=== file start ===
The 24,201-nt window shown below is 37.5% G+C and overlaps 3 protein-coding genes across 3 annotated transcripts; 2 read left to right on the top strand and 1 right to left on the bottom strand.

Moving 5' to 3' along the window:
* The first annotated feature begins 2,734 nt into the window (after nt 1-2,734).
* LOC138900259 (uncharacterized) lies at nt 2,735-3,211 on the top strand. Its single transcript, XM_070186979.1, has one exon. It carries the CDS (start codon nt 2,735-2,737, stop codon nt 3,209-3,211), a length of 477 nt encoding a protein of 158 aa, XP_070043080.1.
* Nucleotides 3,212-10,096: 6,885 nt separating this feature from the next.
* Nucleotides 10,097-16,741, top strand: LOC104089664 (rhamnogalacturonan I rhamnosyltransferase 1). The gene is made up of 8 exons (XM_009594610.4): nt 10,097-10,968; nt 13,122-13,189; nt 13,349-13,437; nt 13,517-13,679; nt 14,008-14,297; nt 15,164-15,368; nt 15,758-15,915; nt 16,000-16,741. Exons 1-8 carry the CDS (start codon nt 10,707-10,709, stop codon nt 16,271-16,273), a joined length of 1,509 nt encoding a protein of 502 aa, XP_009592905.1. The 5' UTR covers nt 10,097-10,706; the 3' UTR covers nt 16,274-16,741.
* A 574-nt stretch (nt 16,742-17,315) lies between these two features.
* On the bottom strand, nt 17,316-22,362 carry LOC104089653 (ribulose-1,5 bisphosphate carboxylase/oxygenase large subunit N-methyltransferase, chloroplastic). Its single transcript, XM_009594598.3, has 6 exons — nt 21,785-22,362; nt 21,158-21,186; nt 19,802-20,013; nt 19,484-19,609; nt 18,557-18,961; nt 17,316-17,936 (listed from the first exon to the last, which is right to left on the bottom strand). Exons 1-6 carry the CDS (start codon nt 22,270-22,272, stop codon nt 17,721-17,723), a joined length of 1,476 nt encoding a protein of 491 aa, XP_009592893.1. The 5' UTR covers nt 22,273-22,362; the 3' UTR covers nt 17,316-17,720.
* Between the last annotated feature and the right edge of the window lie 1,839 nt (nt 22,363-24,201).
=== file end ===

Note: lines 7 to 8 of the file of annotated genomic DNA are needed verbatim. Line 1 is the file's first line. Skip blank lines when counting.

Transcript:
* A 574-nt stretch (nt 16,742-17,315) lies between these two features.
* On the bottom strand, nt 17,316-22,362 carry LOC104089653 (ribulose-1,5 bisphosphate carboxylase/oxygenase large subunit N-methyltransferase, chloroplastic). Its single transcript, XM_009594598.3, has 6 exons — nt 21,785-22,362; nt 21,158-21,186; nt 19,802-20,013; nt 19,484-19,609; nt 18,557-18,961; nt 17,316-17,936 (listed from the first exon to the last, which is right to left on the bottom strand). Exons 1-6 carry the CDS (start codon nt 22,270-22,272, stop codon nt 17,721-17,723), a joined length of 1,476 nt encoding a protein of 491 aa, XP_009592893.1. The 5' UTR covers nt 22,273-22,362; the 3' UTR covers nt 17,316-17,720.